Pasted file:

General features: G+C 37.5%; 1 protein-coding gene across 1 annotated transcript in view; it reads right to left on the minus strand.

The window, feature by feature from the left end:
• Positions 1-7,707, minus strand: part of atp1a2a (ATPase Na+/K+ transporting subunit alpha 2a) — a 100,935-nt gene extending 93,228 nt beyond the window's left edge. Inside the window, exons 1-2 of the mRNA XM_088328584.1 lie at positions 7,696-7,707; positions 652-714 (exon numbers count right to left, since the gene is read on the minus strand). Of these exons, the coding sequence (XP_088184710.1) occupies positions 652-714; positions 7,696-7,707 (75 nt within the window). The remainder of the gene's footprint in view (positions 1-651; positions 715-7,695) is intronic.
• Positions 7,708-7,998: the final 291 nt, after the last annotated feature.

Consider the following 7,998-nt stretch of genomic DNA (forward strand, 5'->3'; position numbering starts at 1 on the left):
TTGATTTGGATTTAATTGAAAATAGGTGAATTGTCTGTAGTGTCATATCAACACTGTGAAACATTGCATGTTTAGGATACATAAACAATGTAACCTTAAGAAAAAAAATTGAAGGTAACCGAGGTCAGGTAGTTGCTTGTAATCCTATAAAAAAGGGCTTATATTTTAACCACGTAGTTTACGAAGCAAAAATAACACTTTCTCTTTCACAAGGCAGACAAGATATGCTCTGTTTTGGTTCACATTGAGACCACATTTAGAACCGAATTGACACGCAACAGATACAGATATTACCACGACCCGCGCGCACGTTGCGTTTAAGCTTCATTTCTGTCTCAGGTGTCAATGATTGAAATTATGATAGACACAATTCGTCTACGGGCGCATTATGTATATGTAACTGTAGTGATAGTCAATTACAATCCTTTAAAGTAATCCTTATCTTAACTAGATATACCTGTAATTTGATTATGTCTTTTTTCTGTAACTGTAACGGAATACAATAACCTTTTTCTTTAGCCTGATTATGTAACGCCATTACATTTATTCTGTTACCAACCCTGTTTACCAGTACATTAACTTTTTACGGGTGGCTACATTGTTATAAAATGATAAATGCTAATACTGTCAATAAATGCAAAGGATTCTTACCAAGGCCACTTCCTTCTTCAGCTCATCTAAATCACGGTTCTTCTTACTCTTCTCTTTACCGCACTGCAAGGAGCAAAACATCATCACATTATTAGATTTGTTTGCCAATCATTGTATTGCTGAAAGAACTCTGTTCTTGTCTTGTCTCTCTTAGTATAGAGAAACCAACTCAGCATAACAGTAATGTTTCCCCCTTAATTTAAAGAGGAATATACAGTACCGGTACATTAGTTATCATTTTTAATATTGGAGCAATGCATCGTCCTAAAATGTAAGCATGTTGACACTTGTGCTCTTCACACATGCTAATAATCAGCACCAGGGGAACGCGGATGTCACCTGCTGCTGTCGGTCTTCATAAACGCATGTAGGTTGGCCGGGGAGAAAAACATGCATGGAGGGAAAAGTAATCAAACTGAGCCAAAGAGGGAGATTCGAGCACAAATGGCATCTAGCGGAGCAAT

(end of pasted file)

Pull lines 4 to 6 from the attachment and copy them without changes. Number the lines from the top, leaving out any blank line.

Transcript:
• Positions 7,708-7,998: the final 291 nt, after the last annotated feature.

Consider the following 7,998-nt stretch of genomic DNA (forward strand, 5'->3'; position numbering starts at 1 on the left):
TTGATTTGGATTTAATTGAAAATAGGTGAATTGTCTGTAGTGTCATATCAACACTGTGAAACATTGCATGTTTAGGATACATAAACAATGTAACCTTAAGAAAAAAAATTGAAGGTAACCGAGGTCAGGTAGTTGCTTGTAATCCTATAAAAAAGGGCTTATATTTTAACCACGTAGTTTACGAAGCAAAAATAACACTTTCTCTTTCACAAGGCAGACAAGATATGCTCTGTTTTGGTTCACATTGAGACCACATTTAGAACCGAATTGACACGCAACAGATACAGATATTACCACGACCCGCGCGCACGTTGCGTTTAAGCTTCATTTCTGTCTCAGGTGTCAATGATTGAAATTATGATAGACACAATTCGTCTACGGGCGCATTATGTATATGTAACTGTAGTGATAGTCAATTACAATCCTTTAAAGTAATCCTTATCTTAACTAGATATACCTGTAATTTGATTATGTCTTTTTTCTGTAACTGTAACGGAATACAATAACCTTTTTCTTTAGCCTGATTATGTAACGCCATTACATTTATTCTGTTACCAACCCTGTTTACCAGTACATTAACTTTTTACGGGTGGCTACATTGTTATAAAATGATAAATGCTAATACTGTCAATAAATGCAAAGGATTCTTACCAAGGCCACTTCCTTCTTCAGCTCATCTAAATCACGGTTCTTCTTACTCTTCTCTTTACCGCACTGCAAGGAGCAAAACATCATCACATTATTAGATTTGTTTGCCAATCATTGTATTGCTGAAAGAACTCTGTTCTTGTCTTGTCTCTCTTAGTATAGAGAAACCAACTCAGCATAACAGTAATGTTTCCCCCTTAATTTAAAGAGGAATATACAGTACCGGTACATTAGTTATCATTTTTAATATTGGAGCAATGCATCGTCCTAAAATGTAAGCATGTTGACACTTGTGCTCTTCACACATGCTAATAATCAGCACCAGGGGAACGCGGATGTCACCTGCTGCTGTCGGTCTTCATAAACGCATGTAGGTTGGCCGGGGAGAAAAACATGCATGGAGGGAAAAGTAATCAAACTGAGCCAAAGAGGGAGATTCGAGCACAAATGGCATCTAGCGGAGCAAT